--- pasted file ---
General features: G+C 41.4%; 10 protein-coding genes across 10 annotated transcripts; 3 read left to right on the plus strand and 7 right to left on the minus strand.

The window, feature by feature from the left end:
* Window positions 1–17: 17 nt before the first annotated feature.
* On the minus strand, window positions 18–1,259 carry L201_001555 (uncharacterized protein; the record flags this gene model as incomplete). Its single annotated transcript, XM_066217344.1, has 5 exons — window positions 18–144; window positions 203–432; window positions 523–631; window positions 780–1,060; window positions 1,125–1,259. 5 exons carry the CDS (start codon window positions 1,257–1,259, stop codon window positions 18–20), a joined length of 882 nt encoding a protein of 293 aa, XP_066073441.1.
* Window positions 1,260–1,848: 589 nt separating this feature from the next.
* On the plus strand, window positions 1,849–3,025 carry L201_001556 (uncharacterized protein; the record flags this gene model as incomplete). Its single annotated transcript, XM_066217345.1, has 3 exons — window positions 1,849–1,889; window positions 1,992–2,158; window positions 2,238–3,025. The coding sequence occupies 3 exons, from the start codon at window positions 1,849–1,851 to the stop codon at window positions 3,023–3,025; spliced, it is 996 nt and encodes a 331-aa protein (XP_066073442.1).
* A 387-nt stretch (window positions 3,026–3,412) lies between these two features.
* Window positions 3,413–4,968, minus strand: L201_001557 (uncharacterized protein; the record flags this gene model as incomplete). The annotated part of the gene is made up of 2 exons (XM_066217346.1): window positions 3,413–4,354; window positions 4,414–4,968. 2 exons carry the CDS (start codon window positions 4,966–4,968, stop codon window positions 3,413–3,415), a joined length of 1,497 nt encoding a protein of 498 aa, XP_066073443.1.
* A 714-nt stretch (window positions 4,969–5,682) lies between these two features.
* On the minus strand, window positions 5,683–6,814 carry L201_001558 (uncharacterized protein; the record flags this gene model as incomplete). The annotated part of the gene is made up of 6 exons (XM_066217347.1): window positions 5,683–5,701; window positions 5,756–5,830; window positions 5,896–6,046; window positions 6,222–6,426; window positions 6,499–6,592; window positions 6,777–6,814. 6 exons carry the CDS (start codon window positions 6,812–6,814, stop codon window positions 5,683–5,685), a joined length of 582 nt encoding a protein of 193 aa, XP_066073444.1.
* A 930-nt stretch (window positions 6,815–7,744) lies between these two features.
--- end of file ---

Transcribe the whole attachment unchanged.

General features: G+C 41.4%; 10 protein-coding genes across 10 annotated transcripts; 3 read left to right on the plus strand and 7 right to left on the minus strand.

The window, feature by feature from the left end:
* Window positions 1–17: 17 nt before the first annotated feature.
* On the minus strand, window positions 18–1,259 carry L201_001555 (uncharacterized protein; the record flags this gene model as incomplete). Its single annotated transcript, XM_066217344.1, has 5 exons — window positions 18–144; window positions 203–432; window positions 523–631; window positions 780–1,060; window positions 1,125–1,259. 5 exons carry the CDS (start codon window positions 1,257–1,259, stop codon window positions 18–20), a joined length of 882 nt encoding a protein of 293 aa, XP_066073441.1.
* Window positions 1,260–1,848: 589 nt separating this feature from the next.
* On the plus strand, window positions 1,849–3,025 carry L201_001556 (uncharacterized protein; the record flags this gene model as incomplete). Its single annotated transcript, XM_066217345.1, has 3 exons — window positions 1,849–1,889; window positions 1,992–2,158; window positions 2,238–3,025. The coding sequence occupies 3 exons, from the start codon at window positions 1,849–1,851 to the stop codon at window positions 3,023–3,025; spliced, it is 996 nt and encodes a 331-aa protein (XP_066073442.1).
* A 387-nt stretch (window positions 3,026–3,412) lies between these two features.
* Window positions 3,413–4,968, minus strand: L201_001557 (uncharacterized protein; the record flags this gene model as incomplete). The annotated part of the gene is made up of 2 exons (XM_066217346.1): window positions 3,413–4,354; window positions 4,414–4,968. 2 exons carry the CDS (start codon window positions 4,966–4,968, stop codon window positions 3,413–3,415), a joined length of 1,497 nt encoding a protein of 498 aa, XP_066073443.1.
* A 714-nt stretch (window positions 4,969–5,682) lies between these two features.
* On the minus strand, window positions 5,683–6,814 carry L201_001558 (uncharacterized protein; the record flags this gene model as incomplete). The annotated part of the gene is made up of 6 exons (XM_066217347.1): window positions 5,683–5,701; window positions 5,756–5,830; window positions 5,896–6,046; window positions 6,222–6,426; window positions 6,499–6,592; window positions 6,777–6,814. 6 exons carry the CDS (start codon window positions 6,812–6,814, stop codon window positions 5,683–5,685), a joined length of 582 nt encoding a protein of 193 aa, XP_066073444.1.
* A 930-nt stretch (window positions 6,815–7,744) lies between these two features.